I decided to play it cool.

“I was pressed mah, I had to use the convenience.” I answered.

“So you have resorted to lies right?”

I was livid. How dare she calls me a liar. My mind went ballistic.

“I’m not lying mah, I was really pressed.” I took to the defensive but something tugged within me not to anymore. Just bare it all to her. She asked for it anyway.

“But come to think of it mah, I don’t think attending it should be compulsory for one to attend the fellowship.”

“It’s compulsory!”

“What if I told you I were Muslim?”

“Then you would have to go and work in a Muslim firm.” She blurted out.

That was the most insensitive comment I had ever heard coming from a supposed GM who should be pro at people management. What a faux pas.

The fellowship is actually the brainchild of the CEO’s wife who doubles as the coordinator. The irony is, the CEO had never for once attended any of their meetings. So why should it then be binding on me? Or is it because I’m some insignificant employee, who has to kiss the ass of some menopausal boss so i don’t get laid off? Fuck that shit. I’m not buying any of it. If push comes to shove, I’m ready to walk away with my head held high for sticking it out for my principles without kissing anyone’s black ass.

“Mah, I have my own principles and besides forcing me to participate in such Christian meeting against my will is outrighly undermining my fundamental human rights.”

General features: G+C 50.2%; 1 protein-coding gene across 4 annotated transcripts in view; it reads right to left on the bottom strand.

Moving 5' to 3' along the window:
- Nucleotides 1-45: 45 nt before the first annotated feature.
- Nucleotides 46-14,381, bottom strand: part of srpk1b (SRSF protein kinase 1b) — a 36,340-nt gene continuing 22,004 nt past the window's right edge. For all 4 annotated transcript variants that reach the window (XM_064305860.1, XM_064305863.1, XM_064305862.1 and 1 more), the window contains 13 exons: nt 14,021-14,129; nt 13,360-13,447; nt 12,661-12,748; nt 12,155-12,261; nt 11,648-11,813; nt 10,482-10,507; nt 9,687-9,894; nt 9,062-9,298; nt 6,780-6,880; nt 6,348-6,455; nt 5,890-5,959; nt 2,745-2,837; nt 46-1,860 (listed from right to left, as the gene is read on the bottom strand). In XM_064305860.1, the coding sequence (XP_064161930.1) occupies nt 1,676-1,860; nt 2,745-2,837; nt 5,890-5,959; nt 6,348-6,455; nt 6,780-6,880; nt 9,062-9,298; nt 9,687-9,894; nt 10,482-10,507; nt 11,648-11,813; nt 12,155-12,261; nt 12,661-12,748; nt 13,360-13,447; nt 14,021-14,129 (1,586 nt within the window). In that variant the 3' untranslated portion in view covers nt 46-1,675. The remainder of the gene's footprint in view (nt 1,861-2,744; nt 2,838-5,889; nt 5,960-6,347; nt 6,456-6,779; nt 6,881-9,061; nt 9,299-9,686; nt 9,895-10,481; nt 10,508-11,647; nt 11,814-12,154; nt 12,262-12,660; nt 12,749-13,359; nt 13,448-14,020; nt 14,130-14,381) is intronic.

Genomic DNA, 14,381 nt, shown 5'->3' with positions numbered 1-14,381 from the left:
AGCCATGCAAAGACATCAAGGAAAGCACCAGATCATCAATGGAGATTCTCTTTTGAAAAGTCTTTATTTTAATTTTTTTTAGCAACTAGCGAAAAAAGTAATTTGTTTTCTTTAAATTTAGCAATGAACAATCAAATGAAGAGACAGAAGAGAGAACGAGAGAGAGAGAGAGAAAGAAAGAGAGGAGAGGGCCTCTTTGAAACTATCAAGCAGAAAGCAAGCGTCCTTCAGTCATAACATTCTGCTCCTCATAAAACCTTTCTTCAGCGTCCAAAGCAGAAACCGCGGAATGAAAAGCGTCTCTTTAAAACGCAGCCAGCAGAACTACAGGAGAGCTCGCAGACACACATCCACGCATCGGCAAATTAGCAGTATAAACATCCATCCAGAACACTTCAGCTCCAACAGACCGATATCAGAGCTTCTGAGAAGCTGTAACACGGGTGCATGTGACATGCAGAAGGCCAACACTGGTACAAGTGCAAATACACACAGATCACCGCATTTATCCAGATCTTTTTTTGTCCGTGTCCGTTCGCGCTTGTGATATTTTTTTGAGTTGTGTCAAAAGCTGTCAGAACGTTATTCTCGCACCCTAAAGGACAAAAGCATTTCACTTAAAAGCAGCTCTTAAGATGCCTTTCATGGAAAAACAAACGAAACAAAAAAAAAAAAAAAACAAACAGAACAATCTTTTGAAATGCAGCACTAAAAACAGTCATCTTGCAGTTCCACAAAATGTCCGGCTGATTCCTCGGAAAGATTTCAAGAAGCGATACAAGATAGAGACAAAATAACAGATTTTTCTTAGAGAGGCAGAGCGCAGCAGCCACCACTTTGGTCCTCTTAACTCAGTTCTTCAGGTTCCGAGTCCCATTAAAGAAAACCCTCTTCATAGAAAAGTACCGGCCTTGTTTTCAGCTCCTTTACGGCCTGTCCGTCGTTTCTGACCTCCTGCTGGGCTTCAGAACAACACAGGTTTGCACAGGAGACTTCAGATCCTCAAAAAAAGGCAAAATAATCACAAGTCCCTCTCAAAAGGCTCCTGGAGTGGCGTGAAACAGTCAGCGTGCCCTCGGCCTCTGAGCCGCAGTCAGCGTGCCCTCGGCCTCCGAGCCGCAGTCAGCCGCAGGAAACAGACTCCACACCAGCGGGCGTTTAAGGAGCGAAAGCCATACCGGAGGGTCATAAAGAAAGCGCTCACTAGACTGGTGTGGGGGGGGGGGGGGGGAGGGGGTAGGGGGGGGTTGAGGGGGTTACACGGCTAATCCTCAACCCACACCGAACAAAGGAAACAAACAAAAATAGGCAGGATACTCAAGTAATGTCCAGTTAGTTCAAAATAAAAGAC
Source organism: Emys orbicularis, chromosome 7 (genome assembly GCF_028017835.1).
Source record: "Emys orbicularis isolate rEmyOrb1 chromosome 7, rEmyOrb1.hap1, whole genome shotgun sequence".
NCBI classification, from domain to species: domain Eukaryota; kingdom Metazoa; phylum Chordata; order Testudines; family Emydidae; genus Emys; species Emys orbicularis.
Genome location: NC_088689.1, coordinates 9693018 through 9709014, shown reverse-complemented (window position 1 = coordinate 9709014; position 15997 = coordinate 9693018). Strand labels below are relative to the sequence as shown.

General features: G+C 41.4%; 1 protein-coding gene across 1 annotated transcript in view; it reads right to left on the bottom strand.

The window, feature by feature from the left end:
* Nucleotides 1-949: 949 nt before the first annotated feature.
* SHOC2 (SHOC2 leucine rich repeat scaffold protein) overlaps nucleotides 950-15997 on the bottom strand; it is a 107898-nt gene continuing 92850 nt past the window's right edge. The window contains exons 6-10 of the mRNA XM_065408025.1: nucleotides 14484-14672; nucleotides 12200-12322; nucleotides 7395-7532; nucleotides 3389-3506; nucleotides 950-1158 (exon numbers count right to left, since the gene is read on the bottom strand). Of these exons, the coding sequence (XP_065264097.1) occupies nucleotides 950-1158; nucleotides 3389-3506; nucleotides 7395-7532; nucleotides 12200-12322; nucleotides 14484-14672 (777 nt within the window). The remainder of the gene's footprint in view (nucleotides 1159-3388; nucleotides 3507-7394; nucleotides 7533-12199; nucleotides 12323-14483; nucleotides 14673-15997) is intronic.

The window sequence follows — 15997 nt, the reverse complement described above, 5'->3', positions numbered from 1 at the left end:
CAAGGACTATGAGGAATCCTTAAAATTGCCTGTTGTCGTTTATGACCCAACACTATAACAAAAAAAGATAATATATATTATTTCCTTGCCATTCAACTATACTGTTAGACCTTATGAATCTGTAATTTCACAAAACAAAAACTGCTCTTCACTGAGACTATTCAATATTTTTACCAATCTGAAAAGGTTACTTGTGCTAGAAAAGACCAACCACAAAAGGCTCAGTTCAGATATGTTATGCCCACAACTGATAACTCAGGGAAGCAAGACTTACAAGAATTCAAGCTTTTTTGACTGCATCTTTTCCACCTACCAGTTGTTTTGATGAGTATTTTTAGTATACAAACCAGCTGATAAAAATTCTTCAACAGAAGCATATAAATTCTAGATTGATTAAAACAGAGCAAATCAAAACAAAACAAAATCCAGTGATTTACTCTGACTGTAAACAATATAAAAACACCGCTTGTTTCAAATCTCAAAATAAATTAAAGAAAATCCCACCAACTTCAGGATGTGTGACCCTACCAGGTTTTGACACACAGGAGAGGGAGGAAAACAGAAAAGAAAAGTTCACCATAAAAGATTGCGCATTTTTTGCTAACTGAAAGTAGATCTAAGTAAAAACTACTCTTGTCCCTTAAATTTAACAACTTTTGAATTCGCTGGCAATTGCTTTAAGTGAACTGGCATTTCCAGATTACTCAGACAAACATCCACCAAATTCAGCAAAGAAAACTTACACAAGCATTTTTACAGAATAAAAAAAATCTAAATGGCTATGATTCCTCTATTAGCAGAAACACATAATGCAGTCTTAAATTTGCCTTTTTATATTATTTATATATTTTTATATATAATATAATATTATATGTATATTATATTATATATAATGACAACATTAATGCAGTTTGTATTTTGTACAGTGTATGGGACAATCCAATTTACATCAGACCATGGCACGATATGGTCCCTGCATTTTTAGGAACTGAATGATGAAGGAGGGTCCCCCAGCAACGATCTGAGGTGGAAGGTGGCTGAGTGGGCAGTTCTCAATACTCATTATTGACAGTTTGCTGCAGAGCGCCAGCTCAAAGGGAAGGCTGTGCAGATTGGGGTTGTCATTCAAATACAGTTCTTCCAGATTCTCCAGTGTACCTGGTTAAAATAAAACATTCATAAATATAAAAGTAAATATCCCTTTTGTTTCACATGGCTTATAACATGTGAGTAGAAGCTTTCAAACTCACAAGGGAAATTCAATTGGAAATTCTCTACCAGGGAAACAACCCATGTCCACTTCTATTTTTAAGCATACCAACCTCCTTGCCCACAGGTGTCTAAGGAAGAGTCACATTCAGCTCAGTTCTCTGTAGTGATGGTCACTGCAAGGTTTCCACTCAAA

“I have made myself clear to you, it’s either you attend or you go look for work elsewhere.” She declared with the finality of a Judge banging the gavel to decide a case.

I walked out of her office even more determined than I had when I walked in.

She had better start typing my sack letter ’cause I sure has fuck won’t budge come next Wednesday.

Photo credit: Public Domain Vectors

Review: ‘Flashes of Vice: Vol III’ by Vincent de Paul


Flashes of Vice (Volume III) is a collection of 44 creatively strewn short stories or flash fiction. What is remarkable about this collection is that it isn’t just a potpourri of stale stories duplicated in numbers just to make a voluminous collection. Far from it. This particular collection is one that will have any reader spellbound by its intrigues and no-hold-bare-it-all prosaic aloofness. The author Vincent de Paul is not a neophyte in the literary-dom, he’s a seasoned and well profiled Kenyan writer who knows his ink just like a chef to his onions. This collection is the third in his series of vivid flash fiction stories.

The collection premiers with the opener ‘quote-story’ titled 72 Virgins which is sort of a preview to subsequent stories of similar theme and scope.  Virgins in Short Supply is an epistolary story from Allah writing to Terrorists who go on suicide bombing and killing rampage in the belief that they shall be rewarded with 72 virgins in Jannah (heaven). Don’t Die a Virgin is another shocker story of a virgin girl who after escaping by the whiskers a terrorist attack, made up her mind to whore her virginity while on earth so when she died she won’t be some virginal offering to a bunch of horny terrorists in heaven.